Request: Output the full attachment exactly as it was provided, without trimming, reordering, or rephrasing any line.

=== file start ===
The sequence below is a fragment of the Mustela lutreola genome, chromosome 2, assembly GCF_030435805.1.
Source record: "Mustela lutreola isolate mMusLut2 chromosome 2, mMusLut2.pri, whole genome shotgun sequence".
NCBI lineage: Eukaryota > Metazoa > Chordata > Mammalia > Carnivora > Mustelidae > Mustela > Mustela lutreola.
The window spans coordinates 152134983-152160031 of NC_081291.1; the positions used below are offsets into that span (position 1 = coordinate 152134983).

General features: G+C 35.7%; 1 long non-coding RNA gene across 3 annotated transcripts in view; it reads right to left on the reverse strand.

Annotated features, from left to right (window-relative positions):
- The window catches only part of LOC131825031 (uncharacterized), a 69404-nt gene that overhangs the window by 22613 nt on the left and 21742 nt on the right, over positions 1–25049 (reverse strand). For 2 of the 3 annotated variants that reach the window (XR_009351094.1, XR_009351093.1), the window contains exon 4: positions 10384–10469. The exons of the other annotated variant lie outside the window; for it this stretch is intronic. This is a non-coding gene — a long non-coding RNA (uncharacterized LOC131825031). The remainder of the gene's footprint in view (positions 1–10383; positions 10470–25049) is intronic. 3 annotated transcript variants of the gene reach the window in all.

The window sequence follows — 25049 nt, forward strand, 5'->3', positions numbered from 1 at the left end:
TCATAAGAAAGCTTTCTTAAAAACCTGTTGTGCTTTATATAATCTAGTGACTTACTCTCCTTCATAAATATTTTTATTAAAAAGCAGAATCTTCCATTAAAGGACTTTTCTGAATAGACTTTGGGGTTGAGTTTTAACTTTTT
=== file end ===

The sequence below is a fragment of the Mustela lutreola genome, chromosome 2, assembly GCF_030435805.1.
Source record: "Mustela lutreola isolate mMusLut2 chromosome 2, mMusLut2.pri, whole genome shotgun sequence".
NCBI lineage: Eukaryota > Metazoa > Chordata > Mammalia > Carnivora > Mustelidae > Mustela > Mustela lutreola.
The window spans coordinates 152134983-152160031 of NC_081291.1; the positions used below are offsets into that span (position 1 = coordinate 152134983).

General features: G+C 35.7%; 1 long non-coding RNA gene across 3 annotated transcripts in view; it reads right to left on the reverse strand.

Annotated features, from left to right (window-relative positions):
- The window catches only part of LOC131825031 (uncharacterized), a 69404-nt gene that overhangs the window by 22613 nt on the left and 21742 nt on the right, over positions 1–25049 (reverse strand). For 2 of the 3 annotated variants that reach the window (XR_009351094.1, XR_009351093.1), the window contains exon 4: positions 10384–10469. The exons of the other annotated variant lie outside the window; for it this stretch is intronic. This is a non-coding gene — a long non-coding RNA (uncharacterized LOC131825031). The remainder of the gene's footprint in view (positions 1–10383; positions 10470–25049) is intronic. 3 annotated transcript variants of the gene reach the window in all.

The window sequence follows — 25049 nt, forward strand, 5'->3', positions numbered from 1 at the left end:
TCATAAGAAAGCTTTCTTAAAAACCTGTTGTGCTTTATATAATCTAGTGACTTACTCTCCTTCATAAATATTTTTATTAAAAAGCAGAATCTTCCATTAAAGGACTTTTCTGAATAGACTTTGGGGTTGAGTTTTAACTTTTT